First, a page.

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Irene Rencher, Appellant v. Kent A. Payen

New York Supreme and/or Appellate Courts SUPREME COURT, APPELLATE TERM, SECOND DEPARTMENT, 2d, 11th and 13th JUDICIAL DISTRICTS


March 21, 2013

IRENE RENCHER, APPELLANT,
v.
KENT A. PAYEN, RESPONDENT.

Appeal from an order of the Civil Court of the City of New York, Queens County (William A. Viscovich, J.), entered September 9, 2011, deemed from a judgment of the same court entered October 12, 2011 (see CPLR 5501 [c]).

Rencher v Payen

Appellate Term, Second Department

Published by New York State Law Reporting Bureau pursuant to Judiciary Law § 431.

This opinion is uncorrected and will not be published in the printed Official Reports.

Decided on March 21, 2013

PRESENT: PESCE, P.J., WESTON and SOLOMON, JJ

The judgment, entered pursuant to the September 9, 2011 order granting defendant's motion for summary judgment, dismissed the complaint.

ORDERED that the judgment is affirmed, without costs.

In this action to recover for personal injuries allegedly sustained in a motor vehicle accident, plaintiff appeals from an order of the Civil Court which granted defendant's motion for summary judgment dismissing the complaint.

Contrary to plaintiff's sole argument on appeal, in support of his motion for summary judgment, defendant met his prima facie burden of showing that plaintiff did not sustain a serious injury within the meaning of Insurance Law § 5102 (d) as a result of the subject accident (see Toure v Avis Rent A Car Sys., 98 NY2d 345 [2002]; Gaddy v Eyler, 79 NY2d 955 [1992]). Plaintiff alleged that, as a result of the subject accident, she had sustained injuries to the cervical, thoracic and lumbar regions of her spine, her hips, chest, left wrist and left ankle. Defendant provided competent medical evidence establishing, prima facie, that those alleged injuries did not constitute a serious injury within the meaning of Insurance Law § 5102 (d) (see Rodriguez v Huerfano, 46 AD3d 794, 795 [2007]). In addition, defendant met his prima facie burden of establishing that plaintiff had not, as a result of the subject accident, sustained serious injuries which rendered her unable to perform substantially all of her daily activities for not less than 90 days of the first 180 days following the accident (see Insurance Law § 5102 [d]). In support of his motion, defendant submitted, among other things, plaintiff's deposition testimony, in which she admitted that she missed only eight days of work as a result of the accident (see Tinyanoff v Kuna, 98 AD3d 501 [2012]).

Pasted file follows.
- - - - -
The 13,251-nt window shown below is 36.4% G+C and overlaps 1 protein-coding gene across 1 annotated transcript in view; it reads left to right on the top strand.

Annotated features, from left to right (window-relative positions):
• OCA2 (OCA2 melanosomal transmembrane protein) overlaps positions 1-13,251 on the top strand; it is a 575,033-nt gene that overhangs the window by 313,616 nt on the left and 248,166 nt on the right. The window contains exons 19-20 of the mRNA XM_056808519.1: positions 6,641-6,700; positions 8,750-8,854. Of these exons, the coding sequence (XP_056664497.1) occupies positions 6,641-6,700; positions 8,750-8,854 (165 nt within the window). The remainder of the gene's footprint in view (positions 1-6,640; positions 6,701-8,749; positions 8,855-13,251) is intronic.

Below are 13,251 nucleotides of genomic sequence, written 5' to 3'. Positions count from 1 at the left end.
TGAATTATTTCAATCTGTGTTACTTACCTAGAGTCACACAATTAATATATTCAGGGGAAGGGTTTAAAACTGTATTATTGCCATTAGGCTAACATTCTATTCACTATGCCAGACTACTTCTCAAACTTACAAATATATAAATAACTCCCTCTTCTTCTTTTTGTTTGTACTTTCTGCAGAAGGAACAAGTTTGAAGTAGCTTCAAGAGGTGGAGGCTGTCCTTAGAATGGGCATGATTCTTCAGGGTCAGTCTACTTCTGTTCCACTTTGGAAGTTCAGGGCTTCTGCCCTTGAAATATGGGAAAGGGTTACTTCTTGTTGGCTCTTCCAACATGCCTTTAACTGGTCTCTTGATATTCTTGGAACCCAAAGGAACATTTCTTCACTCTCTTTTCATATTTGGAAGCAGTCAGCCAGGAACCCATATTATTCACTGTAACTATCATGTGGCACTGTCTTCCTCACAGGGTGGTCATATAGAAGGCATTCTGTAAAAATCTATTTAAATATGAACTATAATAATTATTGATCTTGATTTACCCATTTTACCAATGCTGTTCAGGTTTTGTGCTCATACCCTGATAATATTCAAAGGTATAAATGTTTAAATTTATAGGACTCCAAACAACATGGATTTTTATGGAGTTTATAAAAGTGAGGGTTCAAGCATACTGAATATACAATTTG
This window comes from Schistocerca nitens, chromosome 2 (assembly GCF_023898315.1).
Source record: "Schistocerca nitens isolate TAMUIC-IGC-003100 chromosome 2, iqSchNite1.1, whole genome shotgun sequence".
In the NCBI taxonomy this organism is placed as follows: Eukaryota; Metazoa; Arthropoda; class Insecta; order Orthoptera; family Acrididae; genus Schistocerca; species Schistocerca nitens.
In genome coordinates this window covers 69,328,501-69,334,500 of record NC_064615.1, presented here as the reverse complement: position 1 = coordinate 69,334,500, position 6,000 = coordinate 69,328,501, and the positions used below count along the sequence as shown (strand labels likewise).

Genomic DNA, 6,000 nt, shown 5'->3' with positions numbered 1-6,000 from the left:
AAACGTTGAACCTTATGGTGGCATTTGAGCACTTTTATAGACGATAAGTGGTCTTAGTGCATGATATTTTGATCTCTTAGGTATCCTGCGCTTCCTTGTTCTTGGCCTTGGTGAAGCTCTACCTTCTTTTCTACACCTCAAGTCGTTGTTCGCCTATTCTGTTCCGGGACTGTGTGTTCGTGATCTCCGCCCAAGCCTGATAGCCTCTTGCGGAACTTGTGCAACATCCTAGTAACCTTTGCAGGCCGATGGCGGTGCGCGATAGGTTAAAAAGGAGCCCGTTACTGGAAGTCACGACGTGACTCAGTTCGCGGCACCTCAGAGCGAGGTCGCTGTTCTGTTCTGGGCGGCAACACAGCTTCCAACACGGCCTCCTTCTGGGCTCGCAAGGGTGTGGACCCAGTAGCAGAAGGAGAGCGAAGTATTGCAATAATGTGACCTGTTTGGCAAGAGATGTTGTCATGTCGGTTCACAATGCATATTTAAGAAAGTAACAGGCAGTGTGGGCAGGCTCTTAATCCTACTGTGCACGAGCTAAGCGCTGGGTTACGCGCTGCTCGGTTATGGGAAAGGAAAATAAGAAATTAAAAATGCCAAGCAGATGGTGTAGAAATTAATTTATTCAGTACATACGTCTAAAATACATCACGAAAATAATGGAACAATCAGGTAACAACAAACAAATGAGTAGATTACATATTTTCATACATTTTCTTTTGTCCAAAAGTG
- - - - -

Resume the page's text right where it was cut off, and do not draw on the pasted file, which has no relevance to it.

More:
In opposition, plaintiff failed to raise a triable issue of fact as to whether she had sustained a serious injury to the cervical, thoracic and lumbar regions of her spine, or her hips, chest, left wrist and left ankle, under the permanent loss of use, permanent consequential limitation of use or the significant limitation of use categories of Insurance Law § 5102 (d). The narrative report of plaintiff's treating doctor was without probative value because it was unsigned and, thus, not properly subscribed and affirmed by him (see CPLR 2106; Burgos v Vargas, 33 AD3d 579 [2006]; Orbesteanu v Malcolm, 30 Misc 3d 137[A], 2011 NY Slip Op 50185[U] [App Term, 2d, 11th & 13th Jud Dists 2011]). The reports of plaintiff's radiologist, while properly affirmed, merely established that the radiologist had observed -- based upon his review of magnetic resonance imaging (MRI) films of plaintiff's thoracic, cervical and lumbar spine -- disc protrusion, herniations and bulges. The reports, however, did not render an opinion on causation and therefore did not raise a triable issue of fact as to these conditions (see Sorto v Morales, 55 AD3d 718 [2008]; Collins v Stone, 8 AD3d 321 [2004]). A second radiologist stated that he had interpreted an MRI of plaintiff's left wrist, found a history of trauma and observed carpal joint fluid. However, the mere existence of such a condition, in the absence of objective medical evidence as to the extent of the alleged physical limitation resulting from the condition and its duration, is not evidence of a serious injury (see Hayes v Vasilios, 96 AD3d 1010 [2012]; McLoud v Reyes, 82 AD3d 848 [2011]).

Furthermore, plaintiff failed to submit competent medical evidence that the injuries she had allegedly sustained as a result of the subject accident rendered her unable to perform substantially all of her daily activities for not less than 90 of the first 180 days following the accident (see Valera v Singh, 89 AD3d 929 [2011]; Sainte-Aime v Ho, 274 AD2d 569 [2000]).

In view of the foregoing, the Civil Court properly granted defendant's motion for summary judgment dismissing the complaint. Accordingly, the judgment is affirmed.

Pesce, P.J., and Weston, J., concur.

Solomon, J., dissents in a separate memorandum.

Solomon, J., dissents and votes to reverse the judgment, vacate the order entered September 9, 2011 and deny defendant's motion for summary judgment dismissing the complaint.

In my view, defendant failed to establish, prima facie, that the alleged injuries did not constitute a serious injury within the meaning of Insurance Law § 5102 (d). Decision Date: March 21, 2013

20130321

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